Holly Ransom:                 

I'm interesting. 'Cause now female professional surfing is such a norm, it's hard to imagine that it ever wasn't at the competitive level and the equity that it now is. What was it like being a girl on tour, back when you were 14? 

Layne Beachley:              

So yes, as I was saying, I started competing when I was 14. I actually came dead last [00:04:30] in the first few events I competed in but most fortunately, they were either a charity event or a board runners club event. I actually didn't start competing int he big tour events until I was 15. And once again, I came dead last when I did that too. 

I remember just looking around going, "Where are the women?" Because I felt like we've lost the benefit of gender. They were so hungry and desperate to earn that recognition and respect from their male counterparts that they acted like men, dressed like men, tried to surf like men, we just lost the benefit of gender and I'm thinking, "I thought there was meant to be a women's' [00:05:00] tour," and beautiful women on tour but they just weren't embracing their femininity. So at first, I felt like the tour had an identity crisis, quite honestly, I didn't really know what it was standing for or what it was representing. 

And it wasn't until the early 90s when Lisa Anderson really broke that mould. You know, she embraced her femininity and her beauty and her grace and her flow and her style and she went out and surfed the waves like a girl. And I think it was the first time they started printing shirts with "Surf like a girl," or "I surf like a girl," because Lisa [00:05:30] clearly demonstrated what that can look like and feel like.  

I was walking through the airport today on my way, I was traveling interstate and a guy come up to me, an employee from the company I was flying with and basically said, "You know, everything you've done for women's' surfing, I'm just so grateful to you. You know, you've done such an amazing job and you've really changed the landscape, women in surfing."  

But then I also respect what my predecessors went through that enabled me to then go on and change the landscape of women surfing. And that's all came back down to my own vision of what I wanted women surfing to be, to emulate women's' tennis. 

Holly Ransom:

Nice. [00:06:00] Tell me how early did that goal kick in that I'm gonna be a world champion? Is there a definitive moment you can remember where that light bulb and that focus switched on with that degree of specificity? 

Layne Beachley:

Yes. And that was when I was eight years old. It all goes back to being told I was adopted. My dad sat me down and told me I was adopted and we all know, perception starts in the brain, it doesn't start with the ears or the eyes. And so the way that we see things or hear things can be completely manufactured and to appear different than in our brains.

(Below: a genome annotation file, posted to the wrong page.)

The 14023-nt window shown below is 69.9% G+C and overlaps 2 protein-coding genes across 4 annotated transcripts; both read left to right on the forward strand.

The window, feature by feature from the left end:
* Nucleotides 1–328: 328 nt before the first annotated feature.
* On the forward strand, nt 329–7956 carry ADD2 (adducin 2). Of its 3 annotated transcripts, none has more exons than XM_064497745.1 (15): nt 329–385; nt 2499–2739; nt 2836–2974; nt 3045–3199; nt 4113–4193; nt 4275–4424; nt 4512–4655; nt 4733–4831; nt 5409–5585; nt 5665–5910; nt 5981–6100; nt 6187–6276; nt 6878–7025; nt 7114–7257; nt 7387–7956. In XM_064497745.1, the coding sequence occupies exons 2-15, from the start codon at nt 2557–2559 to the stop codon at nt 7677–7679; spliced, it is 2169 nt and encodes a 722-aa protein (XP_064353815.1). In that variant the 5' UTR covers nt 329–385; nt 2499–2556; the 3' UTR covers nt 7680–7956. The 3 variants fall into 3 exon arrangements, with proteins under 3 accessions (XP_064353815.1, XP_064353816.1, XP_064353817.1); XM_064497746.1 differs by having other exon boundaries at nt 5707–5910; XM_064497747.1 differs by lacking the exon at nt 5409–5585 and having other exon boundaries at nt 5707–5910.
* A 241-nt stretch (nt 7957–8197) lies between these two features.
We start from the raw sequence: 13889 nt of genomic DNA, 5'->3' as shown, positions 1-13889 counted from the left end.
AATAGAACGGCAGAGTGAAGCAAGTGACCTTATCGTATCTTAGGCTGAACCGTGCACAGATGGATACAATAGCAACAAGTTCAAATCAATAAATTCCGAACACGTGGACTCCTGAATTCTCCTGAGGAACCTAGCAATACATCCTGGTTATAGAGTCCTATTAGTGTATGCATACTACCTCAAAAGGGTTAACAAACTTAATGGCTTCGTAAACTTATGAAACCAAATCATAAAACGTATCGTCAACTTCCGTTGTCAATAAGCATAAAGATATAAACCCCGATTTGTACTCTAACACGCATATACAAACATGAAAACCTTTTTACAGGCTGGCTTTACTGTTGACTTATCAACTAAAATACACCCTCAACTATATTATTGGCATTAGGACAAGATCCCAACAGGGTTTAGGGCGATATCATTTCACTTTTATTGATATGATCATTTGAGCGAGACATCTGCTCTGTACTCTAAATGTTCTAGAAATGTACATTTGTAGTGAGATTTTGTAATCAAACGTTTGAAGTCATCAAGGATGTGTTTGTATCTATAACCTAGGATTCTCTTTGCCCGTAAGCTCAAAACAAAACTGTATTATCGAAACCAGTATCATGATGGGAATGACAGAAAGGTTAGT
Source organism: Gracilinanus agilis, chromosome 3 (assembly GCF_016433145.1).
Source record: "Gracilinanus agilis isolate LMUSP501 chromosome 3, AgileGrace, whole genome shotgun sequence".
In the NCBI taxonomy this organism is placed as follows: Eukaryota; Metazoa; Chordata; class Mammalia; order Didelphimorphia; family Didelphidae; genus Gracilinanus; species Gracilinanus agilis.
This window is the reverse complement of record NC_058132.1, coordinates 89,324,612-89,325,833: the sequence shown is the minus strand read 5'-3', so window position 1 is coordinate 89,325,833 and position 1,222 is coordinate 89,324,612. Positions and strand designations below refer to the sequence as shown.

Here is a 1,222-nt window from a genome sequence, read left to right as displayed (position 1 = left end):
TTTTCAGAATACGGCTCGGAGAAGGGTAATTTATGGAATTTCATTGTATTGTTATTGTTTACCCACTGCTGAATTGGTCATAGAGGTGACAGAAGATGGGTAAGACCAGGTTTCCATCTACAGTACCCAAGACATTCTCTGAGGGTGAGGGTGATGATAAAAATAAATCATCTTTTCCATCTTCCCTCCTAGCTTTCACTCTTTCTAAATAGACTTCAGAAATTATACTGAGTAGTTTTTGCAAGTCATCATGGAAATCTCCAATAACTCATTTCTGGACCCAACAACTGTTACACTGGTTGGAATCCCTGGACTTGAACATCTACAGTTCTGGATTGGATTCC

So when my dad said, "We love you [00:06:30] and we're so glad that we have you and that you're my little girl," all I've heard was, "You've been rejected, you've been abandoned and you're undeserving of love." That knowledge and that experience is what actually sparked that desire to become the best in the world because when I was sitting in the couch, I feel like I was being swallowed by the couch. I felt so worthless, I thought, "What am I gonna do about this? I can't stay in this state, it's just too uncomfortable. So what am I gonna do? I know, if I become a world champion, everyone will love me." And that's what drove me to become this [00:07:00] groundbreaking world champion because my expectation of life or how I had defined success was all based on a feeling, not so much a definition of achievement. 

I never chose to feel like I was enough until I had become what I deemed to be successful which wasn't a one time's world champion, it was a six times consecutive world champion which meant I was the best of the best.  

Now it wasn't until I was 15 that I became a world champion surfer and that's when I clearly put the stake in the sand. [00:07:30] I won my first regional scholastic event and went on to win the state titles, I had a horrible time at the national titles, joined the pro tour fresh out of high school and then it took me eight years to win my first world title. 

Holly Ransom:

Wow, it's an incredible journey. To have that level of conviction in yourself at such a young age, again, in the face of really traumatic news, though. There is a pretty incredible drive that sits beneath that, really, in you. Like a fire and a determination. 

Layne Beachley: